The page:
Sources: Union of South Africa on 31 May 1910 until 1961

From the time of the “union” of the Cape Colony, Natal, Transvaal and Orange Free State in 31 May 1910 into a self-governing parliamentary dominion within the British Empire called the Union of South Africa, and prior to the formation from the same territory of the Republic of South Africa on 31 May 1961, much of English law was incorporated into or formed the basis of South African law.  It and the Roman Dutch Law which held sway prior to this period forms the bedrock to which South Africa even now turns in its search for clarity in its law, and where there is a vacuum in its law.


Sources: 6 April 1652 until Union

From the 6 April 1652 landing of the Dutch in the Cape of Good Hope, the spread of the Roman-Dutch legal system and its legislation and laws took increasing hold, holding sway until the Union of South Africa as a dominion of the British Empire was formed on 31 May 1910.  Even after this and to date, wherever British law does not stand, Roman-Dutch law forms the bedrock to which South Africa turns in its search for clarity in its law.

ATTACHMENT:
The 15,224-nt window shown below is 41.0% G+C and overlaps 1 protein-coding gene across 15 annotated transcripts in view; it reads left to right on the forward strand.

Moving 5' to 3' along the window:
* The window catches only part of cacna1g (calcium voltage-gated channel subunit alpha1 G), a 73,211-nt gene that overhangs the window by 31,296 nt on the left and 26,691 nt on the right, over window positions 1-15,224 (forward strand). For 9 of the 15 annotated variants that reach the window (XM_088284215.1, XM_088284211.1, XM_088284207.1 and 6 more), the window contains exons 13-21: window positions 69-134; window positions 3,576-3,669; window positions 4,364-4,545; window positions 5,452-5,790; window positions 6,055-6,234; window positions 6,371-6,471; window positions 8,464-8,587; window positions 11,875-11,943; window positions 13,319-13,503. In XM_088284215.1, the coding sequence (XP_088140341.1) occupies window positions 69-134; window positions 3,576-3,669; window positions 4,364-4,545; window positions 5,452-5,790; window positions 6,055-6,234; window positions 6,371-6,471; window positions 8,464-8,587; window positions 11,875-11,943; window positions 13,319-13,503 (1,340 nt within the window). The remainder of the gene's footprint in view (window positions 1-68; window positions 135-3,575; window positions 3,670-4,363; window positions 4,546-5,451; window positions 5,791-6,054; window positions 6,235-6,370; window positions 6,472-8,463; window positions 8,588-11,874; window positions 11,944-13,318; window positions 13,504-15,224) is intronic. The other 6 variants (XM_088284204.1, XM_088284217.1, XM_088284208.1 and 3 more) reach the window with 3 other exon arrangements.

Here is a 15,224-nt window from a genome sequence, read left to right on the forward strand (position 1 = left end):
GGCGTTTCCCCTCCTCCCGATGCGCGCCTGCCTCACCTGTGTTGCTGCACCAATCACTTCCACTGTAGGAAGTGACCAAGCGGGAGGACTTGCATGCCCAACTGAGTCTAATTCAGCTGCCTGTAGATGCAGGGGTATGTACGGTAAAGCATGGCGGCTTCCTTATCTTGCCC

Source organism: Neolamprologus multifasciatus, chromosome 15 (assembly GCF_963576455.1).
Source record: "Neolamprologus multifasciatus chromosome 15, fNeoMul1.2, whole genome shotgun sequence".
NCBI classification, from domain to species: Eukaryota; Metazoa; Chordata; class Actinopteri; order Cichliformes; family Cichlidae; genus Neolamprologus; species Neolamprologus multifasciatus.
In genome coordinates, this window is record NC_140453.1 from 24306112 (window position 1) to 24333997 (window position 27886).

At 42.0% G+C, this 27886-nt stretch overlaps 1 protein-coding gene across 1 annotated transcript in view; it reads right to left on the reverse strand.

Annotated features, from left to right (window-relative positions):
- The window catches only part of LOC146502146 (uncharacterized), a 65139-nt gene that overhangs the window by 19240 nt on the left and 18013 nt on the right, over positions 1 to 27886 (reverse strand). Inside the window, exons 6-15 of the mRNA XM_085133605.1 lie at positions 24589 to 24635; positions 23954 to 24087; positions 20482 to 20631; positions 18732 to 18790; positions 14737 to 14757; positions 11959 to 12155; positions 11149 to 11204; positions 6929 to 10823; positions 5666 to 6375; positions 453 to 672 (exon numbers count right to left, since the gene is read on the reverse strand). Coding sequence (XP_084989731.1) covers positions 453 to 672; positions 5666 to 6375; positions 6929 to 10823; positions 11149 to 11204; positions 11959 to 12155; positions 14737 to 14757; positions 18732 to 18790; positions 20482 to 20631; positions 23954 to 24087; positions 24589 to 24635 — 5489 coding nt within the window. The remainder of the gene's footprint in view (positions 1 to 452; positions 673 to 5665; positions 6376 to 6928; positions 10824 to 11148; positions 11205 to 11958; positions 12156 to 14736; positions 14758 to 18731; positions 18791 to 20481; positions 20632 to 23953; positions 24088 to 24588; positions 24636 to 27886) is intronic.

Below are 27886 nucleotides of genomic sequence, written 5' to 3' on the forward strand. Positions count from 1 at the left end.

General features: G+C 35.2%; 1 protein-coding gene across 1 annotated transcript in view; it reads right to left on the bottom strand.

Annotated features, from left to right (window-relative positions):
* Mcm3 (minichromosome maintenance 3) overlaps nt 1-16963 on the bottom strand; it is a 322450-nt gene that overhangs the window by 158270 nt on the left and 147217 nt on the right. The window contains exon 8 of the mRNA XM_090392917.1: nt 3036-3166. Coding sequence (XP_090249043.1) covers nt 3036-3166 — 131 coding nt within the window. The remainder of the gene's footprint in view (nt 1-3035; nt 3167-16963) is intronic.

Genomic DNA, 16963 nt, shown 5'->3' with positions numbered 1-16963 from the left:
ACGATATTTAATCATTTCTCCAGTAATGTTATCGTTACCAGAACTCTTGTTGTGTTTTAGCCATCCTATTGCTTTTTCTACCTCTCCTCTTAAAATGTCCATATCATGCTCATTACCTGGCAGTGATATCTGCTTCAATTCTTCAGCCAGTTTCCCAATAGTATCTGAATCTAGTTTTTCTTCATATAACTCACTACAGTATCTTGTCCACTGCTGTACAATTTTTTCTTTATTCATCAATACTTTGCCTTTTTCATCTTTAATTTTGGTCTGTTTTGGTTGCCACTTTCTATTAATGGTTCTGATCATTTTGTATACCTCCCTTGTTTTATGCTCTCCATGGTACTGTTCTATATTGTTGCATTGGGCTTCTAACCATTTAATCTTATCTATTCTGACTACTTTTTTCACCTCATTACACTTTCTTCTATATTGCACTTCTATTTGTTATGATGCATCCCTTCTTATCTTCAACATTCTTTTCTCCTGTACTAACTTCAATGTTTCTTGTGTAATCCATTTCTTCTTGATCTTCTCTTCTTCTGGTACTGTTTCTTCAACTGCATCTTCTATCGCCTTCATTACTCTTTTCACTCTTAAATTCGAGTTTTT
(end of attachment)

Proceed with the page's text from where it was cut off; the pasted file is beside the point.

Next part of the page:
Sources: Prior to 6 April 1652

With no written history, and the failure of the successive Dutch, British and Apartheid regimes to record the unwritten laws of pre-colonial southern Africa, there is a dearth of information about these laws.  However, the current South African legal regime recognises the importance of traditional indigenous law and no doubt over time it will more and more flavour South African written legislation, and other law, as it emerges, and in doing so will perhaps reveal its colours to researchers such as historians and anthropologists.


Sources of South African Provincial Legislation

There are nine provinces in South Africa. They came into being on 27 April 1994, in terms of s124 of the Constitution of the Republic of South Africa Act, No. 108 of 1993. They are:


n Eastern Cape Province

n Free State Province

n Gauteng Province (formerly named “Pretoria-Witwatersrand-Vereeniging Province” and referred to as the PWV)

n KwaZulu-Natal Province

n Limpopo Province (formerly named the “Northern Province”)

n Mpumalanga Province (formerly named the “Eastern Transvaal Province”)